On Monday, Gen. Abdel-Fattah Burhan seized power from the transitional government in Sudan. International condemnation, while not uniform, was swift. Still, it has not stopped violence against civilians on the streets of Khartoum this week.

Mass protests planned for Saturday will be a test of wills. It is safe to bet on the Sudanese people to brave the threat of escalated violence. The question is whether political elites will follow up with the same degree of fortitude to push the junta toward the exits.

In the past two days, we have heard and read multiple reports of police chasing down youth to cut off their hair – a tactic used to shame and terrorize  — even as those Sudanese citizens engage in limited movements to purchase basic staples for daily life. The military has deployed utility trucks and other heavy vehicles across Khartoum to remove barricades that youth members of the neighborhood resistance committees have been constructing as a form of protest and to protect themselves from violent clashes with state security forces.

Activists we spoke with early Thursday reported that security forces are not just seeking to clear protesters from the streets, but have chased them down, battering them with metal sticks, throwing tear gas, and firing live rounds at them. Their accounts are corroborated by statements from local medical personnel. As of late Thursday, Sudan time, at least 12 people have reportedly been killed and over 150 have been injured. This number is likely to be an undercount given that Internet shutdowns are making it difficult for Sudanese to get information out to the rest of the world.

This violence is disturbing in its own right, but even more troubling against the backdrop of the “march of millions” protest that Sudanese civil society has planned for Saturday. Burhan is likely hoping that the violence of the past few days will deter people from turning out on the streets. If so, he has probably miscalculated.

In an online forum with youth activists from the neighborhood resistance committees on Thursday, one young women urged: “If security forces shoot me during Saturday marches, please don’t even bury my body. You guys keep walking marching and get the perpetrators to prisons.”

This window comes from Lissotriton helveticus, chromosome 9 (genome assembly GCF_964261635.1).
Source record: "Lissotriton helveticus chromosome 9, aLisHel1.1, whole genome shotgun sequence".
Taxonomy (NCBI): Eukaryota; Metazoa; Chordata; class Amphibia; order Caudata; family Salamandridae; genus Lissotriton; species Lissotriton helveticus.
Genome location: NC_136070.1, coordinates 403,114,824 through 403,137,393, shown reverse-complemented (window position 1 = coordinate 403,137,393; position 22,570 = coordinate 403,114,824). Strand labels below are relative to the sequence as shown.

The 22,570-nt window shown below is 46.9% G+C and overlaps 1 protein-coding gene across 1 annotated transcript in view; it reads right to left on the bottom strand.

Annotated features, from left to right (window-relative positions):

The events of this week have been a long time in the making. The civilian-military power-sharing government that Burhan dissolved on Monday has been in place since the Sudanese people overthrew the thirty-year dictatorship of Omar al-Bashir in 2019. The power-sharing government was designed to prepare the country for democratic elections over a 39-month transitional period. For the first 21 months of the transition, the Sovereignty Council was to be led by Burhan; for the 18 months prior to elections, it was to be headed by a civilian.

Under the terms of the original transitional document, the change from military to civilian leadership was due to take place on November 17. That helps explain the timing of the coup this week. However, Burhan and his allies, including those from the former regime of Omar al-Bashir with a personal stake in returning to military rule, have been working to derail the transitional agreement for many months.

The most recent manifestation of this sabotage was in Eastern Sudan, where tribal leaders blocked the only national highway connecting the Red Sea Port and the capital. Wheat and fuel shortages followed, putting an already fragile economy in further jeopardy. While Burhan has blamed the transitional government for the deterioration in living conditions, many Sudanese believe that he was quietly nurturing the blockade. The partial opening of the Port the day after Burhan seized power adds credibility to this belief.

While Burhan and his allies have never been happy to share power with civilian leaders, the great majority of civil society has never been comfortable with anything less than full civilian control of the government. Until now, civil society has tolerated the transitional arrangement, accepting arguments about the need to be “realistic” with an eye to avoiding further bloodshed. But, through his actions this week, Burhan has demonstrated what Sudanese civil society was worried about from the outset: those who benefit from military dictatorship will never cede power to a fully civilian government.

The question ahead is whether those with political power – at the national, regional, and international level — possess the technical skills to maintain a strong negotiation position that meets civil society’s demand that the military be removed from the political scene. And do they have the political will to complement, if not match, the bravery and sacrifice of the Sudanese people?